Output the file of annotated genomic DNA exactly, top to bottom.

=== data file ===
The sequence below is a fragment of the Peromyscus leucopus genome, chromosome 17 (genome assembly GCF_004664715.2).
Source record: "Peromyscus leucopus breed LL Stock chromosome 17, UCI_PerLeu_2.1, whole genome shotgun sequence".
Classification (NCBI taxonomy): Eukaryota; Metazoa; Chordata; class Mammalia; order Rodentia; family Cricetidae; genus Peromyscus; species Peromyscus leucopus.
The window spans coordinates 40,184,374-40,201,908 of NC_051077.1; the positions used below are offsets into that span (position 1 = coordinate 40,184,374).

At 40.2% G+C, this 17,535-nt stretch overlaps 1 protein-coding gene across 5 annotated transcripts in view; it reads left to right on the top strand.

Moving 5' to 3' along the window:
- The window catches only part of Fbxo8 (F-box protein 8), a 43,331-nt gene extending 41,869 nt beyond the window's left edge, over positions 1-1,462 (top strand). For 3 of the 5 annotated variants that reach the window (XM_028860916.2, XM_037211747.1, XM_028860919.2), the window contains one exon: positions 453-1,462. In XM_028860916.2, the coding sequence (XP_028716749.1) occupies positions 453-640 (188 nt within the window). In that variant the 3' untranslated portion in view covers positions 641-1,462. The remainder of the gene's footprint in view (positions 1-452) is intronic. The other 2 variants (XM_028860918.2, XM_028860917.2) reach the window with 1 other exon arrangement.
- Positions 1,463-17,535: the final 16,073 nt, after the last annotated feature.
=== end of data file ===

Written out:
The sequence below is a fragment of the Peromyscus leucopus genome, chromosome 17 (genome assembly GCF_004664715.2).
Source record: "Peromyscus leucopus breed LL Stock chromosome 17, UCI_PerLeu_2.1, whole genome shotgun sequence".
Classification (NCBI taxonomy): Eukaryota; Metazoa; Chordata; class Mammalia; order Rodentia; family Cricetidae; genus Peromyscus; species Peromyscus leucopus.
The window spans coordinates 40,184,374-40,201,908 of NC_051077.1; the positions used below are offsets into that span (position 1 = coordinate 40,184,374).

At 40.2% G+C, this 17,535-nt stretch overlaps 1 protein-coding gene across 5 annotated transcripts in view; it reads left to right on the top strand.

Moving 5' to 3' along the window:
- The window catches only part of Fbxo8 (F-box protein 8), a 43,331-nt gene extending 41,869 nt beyond the window's left edge, over positions 1-1,462 (top strand). For 3 of the 5 annotated variants that reach the window (XM_028860916.2, XM_037211747.1, XM_028860919.2), the window contains one exon: positions 453-1,462. In XM_028860916.2, the coding sequence (XP_028716749.1) occupies positions 453-640 (188 nt within the window). In that variant the 3' untranslated portion in view covers positions 641-1,462. The remainder of the gene's footprint in view (positions 1-452) is intronic. The other 2 variants (XM_028860918.2, XM_028860917.2) reach the window with 1 other exon arrangement.
- Positions 1,463-17,535: the final 16,073 nt, after the last annotated feature.